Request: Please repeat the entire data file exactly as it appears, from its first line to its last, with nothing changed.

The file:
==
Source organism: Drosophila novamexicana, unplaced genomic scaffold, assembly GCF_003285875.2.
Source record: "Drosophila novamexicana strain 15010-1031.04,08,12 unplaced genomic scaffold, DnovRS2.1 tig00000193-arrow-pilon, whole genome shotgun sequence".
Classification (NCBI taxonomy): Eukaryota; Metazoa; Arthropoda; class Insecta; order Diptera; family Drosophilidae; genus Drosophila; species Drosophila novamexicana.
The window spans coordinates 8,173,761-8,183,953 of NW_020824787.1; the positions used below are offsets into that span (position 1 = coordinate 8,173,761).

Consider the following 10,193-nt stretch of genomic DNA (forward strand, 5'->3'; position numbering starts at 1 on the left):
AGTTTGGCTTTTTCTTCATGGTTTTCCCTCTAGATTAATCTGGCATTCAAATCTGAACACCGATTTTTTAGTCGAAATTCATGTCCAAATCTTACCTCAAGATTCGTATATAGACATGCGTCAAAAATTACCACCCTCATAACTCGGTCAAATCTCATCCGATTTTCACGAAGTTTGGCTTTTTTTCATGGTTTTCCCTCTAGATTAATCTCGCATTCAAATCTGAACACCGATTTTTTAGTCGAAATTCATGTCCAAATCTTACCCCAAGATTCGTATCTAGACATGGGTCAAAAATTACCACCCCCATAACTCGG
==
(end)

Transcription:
Source organism: Drosophila novamexicana, unplaced genomic scaffold, assembly GCF_003285875.2.
Source record: "Drosophila novamexicana strain 15010-1031.04,08,12 unplaced genomic scaffold, DnovRS2.1 tig00000193-arrow-pilon, whole genome shotgun sequence".
Classification (NCBI taxonomy): Eukaryota; Metazoa; Arthropoda; class Insecta; order Diptera; family Drosophilidae; genus Drosophila; species Drosophila novamexicana.
The window spans coordinates 8,173,761-8,183,953 of NW_020824787.1; the positions used below are offsets into that span (position 1 = coordinate 8,173,761).

Consider the following 10,193-nt stretch of genomic DNA (forward strand, 5'->3'; position numbering starts at 1 on the left):
AGTTTGGCTTTTTCTTCATGGTTTTCCCTCTAGATTAATCTGGCATTCAAATCTGAACACCGATTTTTTAGTCGAAATTCATGTCCAAATCTTACCTCAAGATTCGTATATAGACATGCGTCAAAAATTACCACCCTCATAACTCGGTCAAATCTCATCCGATTTTCACGAAGTTTGGCTTTTTTTCATGGTTTTCCCTCTAGATTAATCTCGCATTCAAATCTGAACACCGATTTTTTAGTCGAAATTCATGTCCAAATCTTACCCCAAGATTCGTATCTAGACATGGGTCAAAAATTACCACCCCCATAACTCGG